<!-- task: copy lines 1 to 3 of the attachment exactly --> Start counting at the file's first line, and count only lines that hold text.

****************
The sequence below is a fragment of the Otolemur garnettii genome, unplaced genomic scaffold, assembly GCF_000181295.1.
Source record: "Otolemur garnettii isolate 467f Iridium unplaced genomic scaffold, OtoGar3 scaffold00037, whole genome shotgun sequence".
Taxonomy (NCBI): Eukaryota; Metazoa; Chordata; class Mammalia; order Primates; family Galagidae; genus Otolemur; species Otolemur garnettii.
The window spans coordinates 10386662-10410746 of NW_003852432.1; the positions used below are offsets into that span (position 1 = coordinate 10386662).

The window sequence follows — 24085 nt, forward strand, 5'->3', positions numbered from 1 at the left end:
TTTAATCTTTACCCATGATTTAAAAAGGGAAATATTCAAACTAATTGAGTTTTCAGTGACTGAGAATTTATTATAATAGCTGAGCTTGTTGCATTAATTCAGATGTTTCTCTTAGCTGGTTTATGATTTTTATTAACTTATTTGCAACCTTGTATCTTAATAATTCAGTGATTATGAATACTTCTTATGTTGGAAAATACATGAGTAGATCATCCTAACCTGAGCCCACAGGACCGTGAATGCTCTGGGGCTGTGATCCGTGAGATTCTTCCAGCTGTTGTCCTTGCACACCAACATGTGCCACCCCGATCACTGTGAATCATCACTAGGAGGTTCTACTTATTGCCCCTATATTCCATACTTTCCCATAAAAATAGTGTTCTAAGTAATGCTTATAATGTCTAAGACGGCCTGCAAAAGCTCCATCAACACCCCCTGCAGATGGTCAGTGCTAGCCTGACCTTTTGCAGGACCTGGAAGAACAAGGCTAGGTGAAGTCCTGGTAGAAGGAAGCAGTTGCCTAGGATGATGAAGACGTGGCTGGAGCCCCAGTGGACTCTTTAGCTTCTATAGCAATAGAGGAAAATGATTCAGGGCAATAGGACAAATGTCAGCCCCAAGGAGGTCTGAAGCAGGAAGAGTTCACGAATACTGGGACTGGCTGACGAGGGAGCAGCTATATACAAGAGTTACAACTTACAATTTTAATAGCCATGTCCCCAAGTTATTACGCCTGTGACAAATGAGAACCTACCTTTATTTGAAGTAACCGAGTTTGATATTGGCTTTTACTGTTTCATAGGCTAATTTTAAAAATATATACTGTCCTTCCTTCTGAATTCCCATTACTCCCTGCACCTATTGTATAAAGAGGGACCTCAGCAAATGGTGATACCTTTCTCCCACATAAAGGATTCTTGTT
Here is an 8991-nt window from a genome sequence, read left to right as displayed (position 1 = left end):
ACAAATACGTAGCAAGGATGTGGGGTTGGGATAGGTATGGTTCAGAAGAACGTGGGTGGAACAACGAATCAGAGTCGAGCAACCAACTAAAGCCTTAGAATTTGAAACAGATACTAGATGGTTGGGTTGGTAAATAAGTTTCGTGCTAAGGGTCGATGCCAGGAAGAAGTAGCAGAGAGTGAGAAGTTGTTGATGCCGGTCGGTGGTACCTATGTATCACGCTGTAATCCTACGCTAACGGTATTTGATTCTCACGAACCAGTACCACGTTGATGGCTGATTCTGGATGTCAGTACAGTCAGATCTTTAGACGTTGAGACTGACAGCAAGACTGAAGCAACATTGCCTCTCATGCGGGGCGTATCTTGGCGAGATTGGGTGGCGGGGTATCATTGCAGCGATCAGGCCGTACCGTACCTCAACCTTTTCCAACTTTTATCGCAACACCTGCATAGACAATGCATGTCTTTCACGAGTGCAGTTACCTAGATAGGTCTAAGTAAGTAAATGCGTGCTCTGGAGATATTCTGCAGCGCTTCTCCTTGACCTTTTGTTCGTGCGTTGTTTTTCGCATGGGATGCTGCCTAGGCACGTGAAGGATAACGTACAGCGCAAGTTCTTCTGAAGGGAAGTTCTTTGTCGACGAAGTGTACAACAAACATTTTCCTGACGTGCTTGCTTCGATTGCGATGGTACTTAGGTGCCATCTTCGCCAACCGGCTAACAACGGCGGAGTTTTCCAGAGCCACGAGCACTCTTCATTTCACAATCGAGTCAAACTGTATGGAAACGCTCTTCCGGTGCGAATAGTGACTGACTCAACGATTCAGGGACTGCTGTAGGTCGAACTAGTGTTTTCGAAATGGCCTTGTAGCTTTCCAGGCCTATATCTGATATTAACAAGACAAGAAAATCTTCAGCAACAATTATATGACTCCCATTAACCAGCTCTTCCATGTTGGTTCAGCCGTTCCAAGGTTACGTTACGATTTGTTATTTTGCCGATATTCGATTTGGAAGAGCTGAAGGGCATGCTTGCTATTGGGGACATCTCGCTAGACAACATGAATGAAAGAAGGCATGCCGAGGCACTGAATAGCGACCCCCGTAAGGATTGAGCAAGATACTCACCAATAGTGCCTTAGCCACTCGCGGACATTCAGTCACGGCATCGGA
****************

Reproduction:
The sequence below is a fragment of the Otolemur garnettii genome, unplaced genomic scaffold, assembly GCF_000181295.1.
Source record: "Otolemur garnettii isolate 467f Iridium unplaced genomic scaffold, OtoGar3 scaffold00037, whole genome shotgun sequence".
Taxonomy (NCBI): Eukaryota; Metazoa; Chordata; class Mammalia; order Primates; family Galagidae; genus Otolemur; species Otolemur garnettii.